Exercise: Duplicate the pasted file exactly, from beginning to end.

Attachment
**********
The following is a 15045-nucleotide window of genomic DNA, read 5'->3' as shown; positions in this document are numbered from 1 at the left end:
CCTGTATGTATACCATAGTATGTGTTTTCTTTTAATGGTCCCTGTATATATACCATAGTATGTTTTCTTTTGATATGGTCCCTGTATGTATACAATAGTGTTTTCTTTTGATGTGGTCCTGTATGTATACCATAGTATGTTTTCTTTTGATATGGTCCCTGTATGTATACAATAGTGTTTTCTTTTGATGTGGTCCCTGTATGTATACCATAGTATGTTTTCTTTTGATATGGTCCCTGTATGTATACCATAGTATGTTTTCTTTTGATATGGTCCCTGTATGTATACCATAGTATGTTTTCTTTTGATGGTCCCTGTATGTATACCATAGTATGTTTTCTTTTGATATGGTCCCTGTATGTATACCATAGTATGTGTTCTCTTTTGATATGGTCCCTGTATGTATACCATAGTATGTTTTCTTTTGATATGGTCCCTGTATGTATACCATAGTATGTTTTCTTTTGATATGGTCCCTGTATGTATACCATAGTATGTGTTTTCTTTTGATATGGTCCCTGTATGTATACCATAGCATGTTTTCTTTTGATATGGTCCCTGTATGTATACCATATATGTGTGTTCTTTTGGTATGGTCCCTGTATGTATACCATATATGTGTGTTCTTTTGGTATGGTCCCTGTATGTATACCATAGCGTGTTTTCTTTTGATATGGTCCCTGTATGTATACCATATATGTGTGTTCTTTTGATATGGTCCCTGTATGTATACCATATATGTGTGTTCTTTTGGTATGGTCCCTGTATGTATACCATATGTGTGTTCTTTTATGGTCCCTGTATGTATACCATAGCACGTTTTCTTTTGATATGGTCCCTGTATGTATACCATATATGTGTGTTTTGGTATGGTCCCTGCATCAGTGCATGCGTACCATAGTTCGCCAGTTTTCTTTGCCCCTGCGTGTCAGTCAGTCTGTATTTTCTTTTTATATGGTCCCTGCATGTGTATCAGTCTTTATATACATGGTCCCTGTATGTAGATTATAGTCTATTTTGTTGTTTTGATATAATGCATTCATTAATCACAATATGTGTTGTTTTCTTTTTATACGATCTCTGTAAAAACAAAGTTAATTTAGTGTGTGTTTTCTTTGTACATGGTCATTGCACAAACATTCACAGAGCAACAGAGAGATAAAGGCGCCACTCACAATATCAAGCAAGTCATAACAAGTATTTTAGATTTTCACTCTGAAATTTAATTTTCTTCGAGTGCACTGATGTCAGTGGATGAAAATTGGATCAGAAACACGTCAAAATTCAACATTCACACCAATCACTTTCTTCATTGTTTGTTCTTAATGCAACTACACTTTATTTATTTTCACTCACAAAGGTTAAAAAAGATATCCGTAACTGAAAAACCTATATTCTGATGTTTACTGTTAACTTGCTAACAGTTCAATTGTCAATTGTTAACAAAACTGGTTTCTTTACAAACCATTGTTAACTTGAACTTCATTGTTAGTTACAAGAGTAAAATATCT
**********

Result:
The following is a 15045-nucleotide window of genomic DNA, read 5'->3' as shown; positions in this document are numbered from 1 at the left end:
CCTGTATGTATACCATAGTATGTGTTTTCTTTTAATGGTCCCTGTATATATACCATAGTATGTTTTCTTTTGATATGGTCCCTGTATGTATACAATAGTGTTTTCTTTTGATGTGGTCCTGTATGTATACCATAGTATGTTTTCTTTTGATATGGTCCCTGTATGTATACAATAGTGTTTTCTTTTGATGTGGTCCCTGTATGTATACCATAGTATGTTTTCTTTTGATATGGTCCCTGTATGTATACCATAGTATGTTTTCTTTTGATATGGTCCCTGTATGTATACCATAGTATGTTTTCTTTTGATGGTCCCTGTATGTATACCATAGTATGTTTTCTTTTGATATGGTCCCTGTATGTATACCATAGTATGTGTTCTCTTTTGATATGGTCCCTGTATGTATACCATAGTATGTTTTCTTTTGATATGGTCCCTGTATGTATACCATAGTATGTTTTCTTTTGATATGGTCCCTGTATGTATACCATAGTATGTGTTTTCTTTTGATATGGTCCCTGTATGTATACCATAGCATGTTTTCTTTTGATATGGTCCCTGTATGTATACCATATATGTGTGTTCTTTTGGTATGGTCCCTGTATGTATACCATATATGTGTGTTCTTTTGGTATGGTCCCTGTATGTATACCATAGCGTGTTTTCTTTTGATATGGTCCCTGTATGTATACCATATATGTGTGTTCTTTTGATATGGTCCCTGTATGTATACCATATATGTGTGTTCTTTTGGTATGGTCCCTGTATGTATACCATATGTGTGTTCTTTTATGGTCCCTGTATGTATACCATAGCACGTTTTCTTTTGATATGGTCCCTGTATGTATACCATATATGTGTGTTTTGGTATGGTCCCTGCATCAGTGCATGCGTACCATAGTTCGCCAGTTTTCTTTGCCCCTGCGTGTCAGTCAGTCTGTATTTTCTTTTTATATGGTCCCTGCATGTGTATCAGTCTTTATATACATGGTCCCTGTATGTAGATTATAGTCTATTTTGTTGTTTTGATATAATGCATTCATTAATCACAATATGTGTTGTTTTCTTTTTATACGATCTCTGTAAAAACAAAGTTAATTTAGTGTGTGTTTTCTTTGTACATGGTCATTGCACAAACATTCACAGAGCAACAGAGAGATAAAGGCGCCACTCACAATATCAAGCAAGTCATAACAAGTATTTTAGATTTTCACTCTGAAATTTAATTTTCTTCGAGTGCACTGATGTCAGTGGATGAAAATTGGATCAGAAACACGTCAAAATTCAACATTCACACCAATCACTTTCTTCATTGTTTGTTCTTAATGCAACTACACTTTATTTATTTTCACTCACAAAGGTTAAAAAAGATATCCGTAACTGAAAAACCTATATTCTGATGTTTACTGTTAACTTGCTAACAGTTCAATTGTCAATTGTTAACAAAACTGGTTTCTTTACAAACCATTGTTAACTTGAACTTCATTGTTAGTTACAAGAGTAAAATATCT